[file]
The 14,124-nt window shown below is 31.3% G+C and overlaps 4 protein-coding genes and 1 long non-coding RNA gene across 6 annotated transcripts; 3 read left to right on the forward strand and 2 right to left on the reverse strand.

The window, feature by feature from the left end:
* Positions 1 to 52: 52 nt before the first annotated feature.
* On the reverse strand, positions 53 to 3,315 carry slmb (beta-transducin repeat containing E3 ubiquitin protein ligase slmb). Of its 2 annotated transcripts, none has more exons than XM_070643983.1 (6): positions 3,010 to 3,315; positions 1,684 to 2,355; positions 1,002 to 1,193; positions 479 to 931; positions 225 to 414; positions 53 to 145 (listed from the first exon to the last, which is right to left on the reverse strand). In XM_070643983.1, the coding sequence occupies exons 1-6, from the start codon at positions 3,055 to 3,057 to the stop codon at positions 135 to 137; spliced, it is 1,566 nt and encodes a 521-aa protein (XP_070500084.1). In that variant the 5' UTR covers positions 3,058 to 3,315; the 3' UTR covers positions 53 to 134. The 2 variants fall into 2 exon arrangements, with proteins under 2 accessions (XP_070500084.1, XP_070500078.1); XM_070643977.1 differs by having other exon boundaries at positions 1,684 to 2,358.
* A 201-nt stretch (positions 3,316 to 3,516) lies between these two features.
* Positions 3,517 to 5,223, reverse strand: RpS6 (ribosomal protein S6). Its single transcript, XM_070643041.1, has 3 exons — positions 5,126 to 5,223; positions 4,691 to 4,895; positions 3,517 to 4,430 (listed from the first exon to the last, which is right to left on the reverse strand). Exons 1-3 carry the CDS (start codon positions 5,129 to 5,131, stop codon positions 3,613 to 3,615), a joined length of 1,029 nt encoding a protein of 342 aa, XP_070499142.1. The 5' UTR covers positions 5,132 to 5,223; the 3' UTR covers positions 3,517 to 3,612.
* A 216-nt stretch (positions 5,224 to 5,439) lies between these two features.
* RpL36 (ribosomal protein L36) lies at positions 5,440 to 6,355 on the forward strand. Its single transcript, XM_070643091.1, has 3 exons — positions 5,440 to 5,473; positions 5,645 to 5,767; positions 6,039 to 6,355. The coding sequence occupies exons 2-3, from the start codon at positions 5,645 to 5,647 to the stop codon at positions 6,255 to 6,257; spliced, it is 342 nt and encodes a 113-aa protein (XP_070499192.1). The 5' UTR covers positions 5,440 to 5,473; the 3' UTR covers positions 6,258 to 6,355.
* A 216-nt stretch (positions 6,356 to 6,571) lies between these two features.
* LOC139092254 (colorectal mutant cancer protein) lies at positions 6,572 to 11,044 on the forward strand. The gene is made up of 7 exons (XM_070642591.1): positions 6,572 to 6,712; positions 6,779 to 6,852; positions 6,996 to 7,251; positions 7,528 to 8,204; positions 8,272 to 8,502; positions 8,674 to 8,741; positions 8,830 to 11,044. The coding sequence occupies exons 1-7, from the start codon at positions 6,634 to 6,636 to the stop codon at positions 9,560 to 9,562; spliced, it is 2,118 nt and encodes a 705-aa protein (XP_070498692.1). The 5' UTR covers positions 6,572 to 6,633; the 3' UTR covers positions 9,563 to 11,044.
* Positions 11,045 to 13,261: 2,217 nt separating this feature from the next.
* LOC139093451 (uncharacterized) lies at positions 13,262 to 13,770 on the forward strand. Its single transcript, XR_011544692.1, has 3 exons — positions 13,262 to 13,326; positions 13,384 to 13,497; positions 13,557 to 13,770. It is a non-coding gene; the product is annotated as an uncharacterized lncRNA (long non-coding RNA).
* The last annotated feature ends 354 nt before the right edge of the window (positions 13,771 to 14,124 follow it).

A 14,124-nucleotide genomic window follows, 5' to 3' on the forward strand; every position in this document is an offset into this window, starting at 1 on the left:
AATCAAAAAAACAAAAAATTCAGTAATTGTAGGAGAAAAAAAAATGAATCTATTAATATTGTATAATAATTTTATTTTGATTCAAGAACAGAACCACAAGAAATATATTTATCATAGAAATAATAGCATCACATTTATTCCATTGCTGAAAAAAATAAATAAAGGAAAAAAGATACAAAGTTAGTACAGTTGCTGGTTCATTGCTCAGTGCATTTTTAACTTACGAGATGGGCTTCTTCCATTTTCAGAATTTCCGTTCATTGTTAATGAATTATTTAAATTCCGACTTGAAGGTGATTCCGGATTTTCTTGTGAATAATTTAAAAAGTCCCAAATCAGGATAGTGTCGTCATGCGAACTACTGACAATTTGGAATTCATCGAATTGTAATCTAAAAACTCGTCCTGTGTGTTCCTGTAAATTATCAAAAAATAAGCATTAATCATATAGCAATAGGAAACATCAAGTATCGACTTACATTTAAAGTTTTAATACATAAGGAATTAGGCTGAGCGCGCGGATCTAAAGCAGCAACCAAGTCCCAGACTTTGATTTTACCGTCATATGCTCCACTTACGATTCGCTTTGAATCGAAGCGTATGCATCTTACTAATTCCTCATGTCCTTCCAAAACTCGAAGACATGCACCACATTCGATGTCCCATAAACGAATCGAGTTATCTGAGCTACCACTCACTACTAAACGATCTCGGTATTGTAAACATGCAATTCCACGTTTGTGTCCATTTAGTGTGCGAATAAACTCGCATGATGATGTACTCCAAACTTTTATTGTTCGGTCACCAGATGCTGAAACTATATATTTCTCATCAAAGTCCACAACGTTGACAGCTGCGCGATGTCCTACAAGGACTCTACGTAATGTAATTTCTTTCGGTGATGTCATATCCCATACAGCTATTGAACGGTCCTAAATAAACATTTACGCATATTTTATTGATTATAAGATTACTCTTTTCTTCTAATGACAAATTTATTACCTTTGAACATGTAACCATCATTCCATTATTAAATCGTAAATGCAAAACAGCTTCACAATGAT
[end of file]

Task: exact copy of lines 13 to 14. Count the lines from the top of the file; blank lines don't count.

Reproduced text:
* The last annotated feature ends 354 nt before the right edge of the window (positions 13,771 to 14,124 follow it).

A 14,124-nucleotide genomic window follows, 5' to 3' on the forward strand; every position in this document is an offset into this window, starting at 1 on the left: